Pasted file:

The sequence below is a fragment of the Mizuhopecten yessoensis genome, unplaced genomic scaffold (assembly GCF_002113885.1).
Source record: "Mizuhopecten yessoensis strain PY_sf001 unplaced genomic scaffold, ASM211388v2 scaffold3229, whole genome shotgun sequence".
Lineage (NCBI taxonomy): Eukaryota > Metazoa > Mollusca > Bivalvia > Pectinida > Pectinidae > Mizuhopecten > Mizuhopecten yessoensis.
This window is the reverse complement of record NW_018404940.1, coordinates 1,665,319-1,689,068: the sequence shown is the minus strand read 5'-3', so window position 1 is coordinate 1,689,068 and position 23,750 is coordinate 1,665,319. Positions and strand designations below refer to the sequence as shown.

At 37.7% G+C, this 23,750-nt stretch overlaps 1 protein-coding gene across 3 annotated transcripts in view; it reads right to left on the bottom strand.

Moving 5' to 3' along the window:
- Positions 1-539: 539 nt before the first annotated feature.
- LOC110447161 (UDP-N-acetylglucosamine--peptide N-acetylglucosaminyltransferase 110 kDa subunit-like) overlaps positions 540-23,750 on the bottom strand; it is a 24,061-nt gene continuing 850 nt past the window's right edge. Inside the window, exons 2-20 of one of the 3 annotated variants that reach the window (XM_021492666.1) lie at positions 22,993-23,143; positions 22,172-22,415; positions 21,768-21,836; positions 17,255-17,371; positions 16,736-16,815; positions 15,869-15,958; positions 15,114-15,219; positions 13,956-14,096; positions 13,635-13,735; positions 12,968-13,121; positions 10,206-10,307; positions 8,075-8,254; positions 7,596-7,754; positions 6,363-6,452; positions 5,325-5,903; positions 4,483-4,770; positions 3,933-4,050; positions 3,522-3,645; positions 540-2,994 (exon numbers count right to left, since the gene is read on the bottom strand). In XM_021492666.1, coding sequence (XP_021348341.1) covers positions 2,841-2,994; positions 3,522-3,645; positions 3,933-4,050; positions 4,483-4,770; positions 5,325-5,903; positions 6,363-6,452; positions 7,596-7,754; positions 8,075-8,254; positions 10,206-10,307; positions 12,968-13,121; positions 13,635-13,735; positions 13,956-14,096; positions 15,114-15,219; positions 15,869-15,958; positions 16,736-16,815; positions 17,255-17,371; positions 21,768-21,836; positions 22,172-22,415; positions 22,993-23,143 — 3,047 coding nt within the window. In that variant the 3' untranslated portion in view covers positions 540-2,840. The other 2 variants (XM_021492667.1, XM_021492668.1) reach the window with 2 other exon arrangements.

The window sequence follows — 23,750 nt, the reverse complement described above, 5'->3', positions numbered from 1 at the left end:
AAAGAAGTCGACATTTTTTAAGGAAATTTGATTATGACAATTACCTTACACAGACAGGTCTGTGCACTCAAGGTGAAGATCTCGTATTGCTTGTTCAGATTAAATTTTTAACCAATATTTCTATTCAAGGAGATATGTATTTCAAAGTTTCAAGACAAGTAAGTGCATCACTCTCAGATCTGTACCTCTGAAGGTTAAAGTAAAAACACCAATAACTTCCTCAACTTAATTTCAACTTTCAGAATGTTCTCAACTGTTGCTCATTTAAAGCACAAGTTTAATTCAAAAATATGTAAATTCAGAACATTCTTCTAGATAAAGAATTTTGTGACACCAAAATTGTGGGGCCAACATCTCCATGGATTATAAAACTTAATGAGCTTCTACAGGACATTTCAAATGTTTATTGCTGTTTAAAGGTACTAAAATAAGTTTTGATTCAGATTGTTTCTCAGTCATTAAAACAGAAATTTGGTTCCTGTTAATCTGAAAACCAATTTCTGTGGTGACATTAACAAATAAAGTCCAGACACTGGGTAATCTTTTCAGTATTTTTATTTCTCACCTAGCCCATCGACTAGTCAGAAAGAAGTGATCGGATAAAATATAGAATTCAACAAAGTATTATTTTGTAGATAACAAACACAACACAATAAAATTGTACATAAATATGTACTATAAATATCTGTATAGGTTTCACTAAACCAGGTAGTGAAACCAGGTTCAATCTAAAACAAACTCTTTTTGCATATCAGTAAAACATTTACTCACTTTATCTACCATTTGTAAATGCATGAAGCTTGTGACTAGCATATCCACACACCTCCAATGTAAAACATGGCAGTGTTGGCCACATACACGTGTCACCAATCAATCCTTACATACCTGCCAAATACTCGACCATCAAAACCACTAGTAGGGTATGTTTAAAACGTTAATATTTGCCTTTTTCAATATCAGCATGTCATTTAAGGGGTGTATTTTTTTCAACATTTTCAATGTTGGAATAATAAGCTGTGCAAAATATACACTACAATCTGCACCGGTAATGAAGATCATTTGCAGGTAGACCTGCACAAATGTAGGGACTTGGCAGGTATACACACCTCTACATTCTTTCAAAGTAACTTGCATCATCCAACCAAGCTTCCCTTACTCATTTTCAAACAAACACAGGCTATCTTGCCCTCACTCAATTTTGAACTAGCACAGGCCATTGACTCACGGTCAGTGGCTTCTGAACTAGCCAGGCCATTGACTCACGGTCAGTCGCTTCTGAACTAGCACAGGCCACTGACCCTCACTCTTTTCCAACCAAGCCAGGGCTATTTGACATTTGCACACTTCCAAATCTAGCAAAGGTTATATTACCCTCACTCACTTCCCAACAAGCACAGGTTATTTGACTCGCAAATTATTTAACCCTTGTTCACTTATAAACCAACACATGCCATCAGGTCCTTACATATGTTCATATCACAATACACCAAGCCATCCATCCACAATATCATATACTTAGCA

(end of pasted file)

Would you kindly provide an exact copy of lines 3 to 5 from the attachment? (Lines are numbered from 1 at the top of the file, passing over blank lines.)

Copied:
Lineage (NCBI taxonomy): Eukaryota > Metazoa > Mollusca > Bivalvia > Pectinida > Pectinidae > Mizuhopecten > Mizuhopecten yessoensis.
This window is the reverse complement of record NW_018404940.1, coordinates 1,665,319-1,689,068: the sequence shown is the minus strand read 5'-3', so window position 1 is coordinate 1,689,068 and position 23,750 is coordinate 1,665,319. Positions and strand designations below refer to the sequence as shown.

At 37.7% G+C, this 23,750-nt stretch overlaps 1 protein-coding gene across 3 annotated transcripts in view; it reads right to left on the bottom strand.